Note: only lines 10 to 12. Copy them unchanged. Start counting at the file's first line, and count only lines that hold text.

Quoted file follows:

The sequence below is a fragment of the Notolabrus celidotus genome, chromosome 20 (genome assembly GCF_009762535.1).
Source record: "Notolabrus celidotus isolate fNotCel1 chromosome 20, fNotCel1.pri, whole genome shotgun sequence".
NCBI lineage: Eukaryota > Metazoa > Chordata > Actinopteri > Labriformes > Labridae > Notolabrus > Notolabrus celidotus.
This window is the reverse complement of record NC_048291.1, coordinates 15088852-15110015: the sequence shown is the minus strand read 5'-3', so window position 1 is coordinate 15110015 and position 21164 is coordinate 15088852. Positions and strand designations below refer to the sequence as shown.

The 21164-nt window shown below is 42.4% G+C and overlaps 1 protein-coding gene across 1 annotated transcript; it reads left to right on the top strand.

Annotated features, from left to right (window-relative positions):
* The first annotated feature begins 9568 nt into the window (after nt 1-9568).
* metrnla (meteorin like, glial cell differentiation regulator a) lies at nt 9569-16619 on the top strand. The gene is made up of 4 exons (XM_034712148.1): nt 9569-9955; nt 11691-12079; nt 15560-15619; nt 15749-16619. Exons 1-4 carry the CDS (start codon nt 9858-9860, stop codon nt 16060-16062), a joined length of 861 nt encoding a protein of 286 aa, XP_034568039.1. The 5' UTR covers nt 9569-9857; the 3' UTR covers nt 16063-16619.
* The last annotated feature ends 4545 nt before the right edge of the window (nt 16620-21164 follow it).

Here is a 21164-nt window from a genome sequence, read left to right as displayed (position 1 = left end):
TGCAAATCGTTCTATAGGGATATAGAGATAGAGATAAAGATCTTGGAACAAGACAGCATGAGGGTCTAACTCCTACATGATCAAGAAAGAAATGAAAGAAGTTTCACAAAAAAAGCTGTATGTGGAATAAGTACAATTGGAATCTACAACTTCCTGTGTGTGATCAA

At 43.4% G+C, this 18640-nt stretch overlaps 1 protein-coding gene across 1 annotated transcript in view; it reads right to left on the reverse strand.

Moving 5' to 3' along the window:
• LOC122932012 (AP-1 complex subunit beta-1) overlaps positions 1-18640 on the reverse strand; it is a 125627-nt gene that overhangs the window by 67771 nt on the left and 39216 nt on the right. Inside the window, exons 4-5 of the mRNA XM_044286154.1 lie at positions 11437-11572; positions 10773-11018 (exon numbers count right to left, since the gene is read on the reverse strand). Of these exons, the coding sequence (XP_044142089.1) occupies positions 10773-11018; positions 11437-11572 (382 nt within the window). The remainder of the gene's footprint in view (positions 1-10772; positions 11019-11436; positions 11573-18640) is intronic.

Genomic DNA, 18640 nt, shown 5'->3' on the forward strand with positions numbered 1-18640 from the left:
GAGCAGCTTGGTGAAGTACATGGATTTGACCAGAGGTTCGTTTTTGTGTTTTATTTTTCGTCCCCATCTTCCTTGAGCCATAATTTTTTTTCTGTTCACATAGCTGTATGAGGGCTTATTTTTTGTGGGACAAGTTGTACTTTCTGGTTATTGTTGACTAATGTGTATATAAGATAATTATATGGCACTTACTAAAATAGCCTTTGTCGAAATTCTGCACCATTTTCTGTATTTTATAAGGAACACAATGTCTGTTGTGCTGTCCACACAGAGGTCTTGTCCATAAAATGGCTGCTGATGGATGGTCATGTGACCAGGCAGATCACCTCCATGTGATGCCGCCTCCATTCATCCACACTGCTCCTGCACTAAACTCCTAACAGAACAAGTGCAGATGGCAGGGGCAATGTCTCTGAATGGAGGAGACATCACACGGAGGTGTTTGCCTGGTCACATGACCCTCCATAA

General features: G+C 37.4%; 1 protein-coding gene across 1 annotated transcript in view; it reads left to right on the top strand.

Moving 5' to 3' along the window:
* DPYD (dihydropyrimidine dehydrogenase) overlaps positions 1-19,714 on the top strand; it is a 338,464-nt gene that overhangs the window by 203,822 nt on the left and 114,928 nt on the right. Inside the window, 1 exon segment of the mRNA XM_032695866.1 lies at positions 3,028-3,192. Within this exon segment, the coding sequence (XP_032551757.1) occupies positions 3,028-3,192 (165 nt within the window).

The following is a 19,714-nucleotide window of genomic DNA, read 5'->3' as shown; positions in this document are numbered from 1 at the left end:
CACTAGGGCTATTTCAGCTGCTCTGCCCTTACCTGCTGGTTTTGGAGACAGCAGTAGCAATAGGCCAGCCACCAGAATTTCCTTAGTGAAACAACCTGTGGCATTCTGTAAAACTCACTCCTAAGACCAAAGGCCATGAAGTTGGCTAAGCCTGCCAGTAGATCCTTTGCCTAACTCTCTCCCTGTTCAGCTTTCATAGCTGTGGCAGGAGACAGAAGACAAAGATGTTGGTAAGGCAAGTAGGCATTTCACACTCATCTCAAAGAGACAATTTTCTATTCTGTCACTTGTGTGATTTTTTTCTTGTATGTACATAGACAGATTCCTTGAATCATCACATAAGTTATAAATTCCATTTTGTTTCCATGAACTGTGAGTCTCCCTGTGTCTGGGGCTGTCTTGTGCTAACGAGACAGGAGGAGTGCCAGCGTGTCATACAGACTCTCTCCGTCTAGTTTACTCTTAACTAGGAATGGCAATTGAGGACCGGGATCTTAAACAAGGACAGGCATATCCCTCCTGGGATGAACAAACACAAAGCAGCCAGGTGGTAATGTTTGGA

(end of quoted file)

Here is a 21164-nt window from a genome sequence, read left to right as displayed (position 1 = left end):
TGCAAATCGTTCTATAGGGATATAGAGATAGAGATAAAGATCTTGGAACAAGACAGCATGAGGGTCTAACTCCTACATGATCAAGAAAGAAATGAAAGAAGTTTCACAAAAAAAGCTGTATGTGGAATAAGTACAATTGGAATCTACAACTTCCTGTGTGTGATCAA

At 43.4% G+C, this 18640-nt stretch overlaps 1 protein-coding gene across 1 annotated transcript in view; it reads right to left on the reverse strand.